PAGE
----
In a joint statement, Schroeder and Spanish Prime Minister Aznar said that cuts in fuel duties were not the “right response” to increase prices and that government policy should “not be set by demonstrations”.
With social provisions being cut back in every country, and Europe's government's receiving three times as much revenue on every barrel of oil as the major exporters from the Gulf States, such arguments only fuelled public anger. By Sunday most governments had agreed Jospin-type concessions to bring the protests to an end.
The Belgian government combined threats to physically break the blockade, with pledges to introduce a compensation package for hauliers if they ended their action. In a televised national address, Prime Minister Verhofstadt said, "The people's patience is at its end. Our economy, the prosperity of our people, is in danger." Similarly, the Dutch government said that whilst diesel taxes would remain unchanged, hauliers, taxi operators and bus companies would be liable for compensation. In Italy, mass protests aimed at Rome were averted only after the government agreed a direct reduction in fuel prices for lorry drivers.
Only Britain appeared to buck the trend. The fuel protests were largely ended by Friday September 15; although many petrol stations remain dry and official estimates are that it will be a fortnight before things return to normal.
Whilst most European governments made some sort of peace with the protesters, the Blair government appears set on a confrontation course, with potentially explosive political consequences. Several opinion polls at the weekend found that nearly 80 percent of respondents blamed the government for the crisis and 73 percent of Labour voters sided with the protestors.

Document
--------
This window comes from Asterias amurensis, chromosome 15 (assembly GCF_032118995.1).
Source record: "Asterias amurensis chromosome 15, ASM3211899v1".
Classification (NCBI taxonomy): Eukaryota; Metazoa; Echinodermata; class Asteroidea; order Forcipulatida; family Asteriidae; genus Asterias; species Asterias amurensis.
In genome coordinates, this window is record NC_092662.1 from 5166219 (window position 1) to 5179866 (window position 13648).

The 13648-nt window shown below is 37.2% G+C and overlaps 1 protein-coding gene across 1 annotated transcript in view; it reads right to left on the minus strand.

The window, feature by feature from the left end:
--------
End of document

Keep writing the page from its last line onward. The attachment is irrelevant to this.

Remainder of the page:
The Blair government has refused to make any concessions, warning that international investment would dry up if it were seen to give in to popular protests. With indirect taxation levels amongst the highest in the world, yet one of the worst funding records for public services, Labour was clearly concerned that more widespread social unrest may develop.
Blair was able to rely on the trade union bureaucracy to enforce his hard line. Labour and trade union leaders described the protestors as “quasi-fascists”, motivated by political hostility to a “left-wing” government. The Trade Union Congress supported threats to use troops to break the blockades, instructing drivers to make deliveries and making it clear that their unions would not defend them if they refused and consequently lost their jobs.
With the government indicating that it may look at fuel taxes in November's pre-budget review, the protestors called off the action, but served notice that it would resume again in 60 days if nothing was forthcoming.
Immediately Blair set up a “task force” of haulage contractors, oil companies, unions and the police under Home Secretary Jack Straw to "learn the lessons of what has happened". On Monday the task force will hear proposals to make oil tanker supplies an “essential service”, making it a criminal offence for drivers to refuse to deliver fuel. The government could also commandeer tankers to ensure the continuity of supplies, particularly to the health service, fire fighters and police. The Essential Services Act would also apply to water, gas and other key public services now controlled by private monopolies. “We must never again find ourselves in the position where 2,000 protesters can hold the country to ransom,” a government spokesman said.
The legislation is expected to be in place before the 60-day time limit expires. Chancellor Gordon Brown has also indicated that there would be no immediate change in fuel taxes. Ruling out “short-term” policies, he said he was “not minded” to make changes. Government would follow “the normal Budget process...we won't make decisions as a result of blockades”, he said.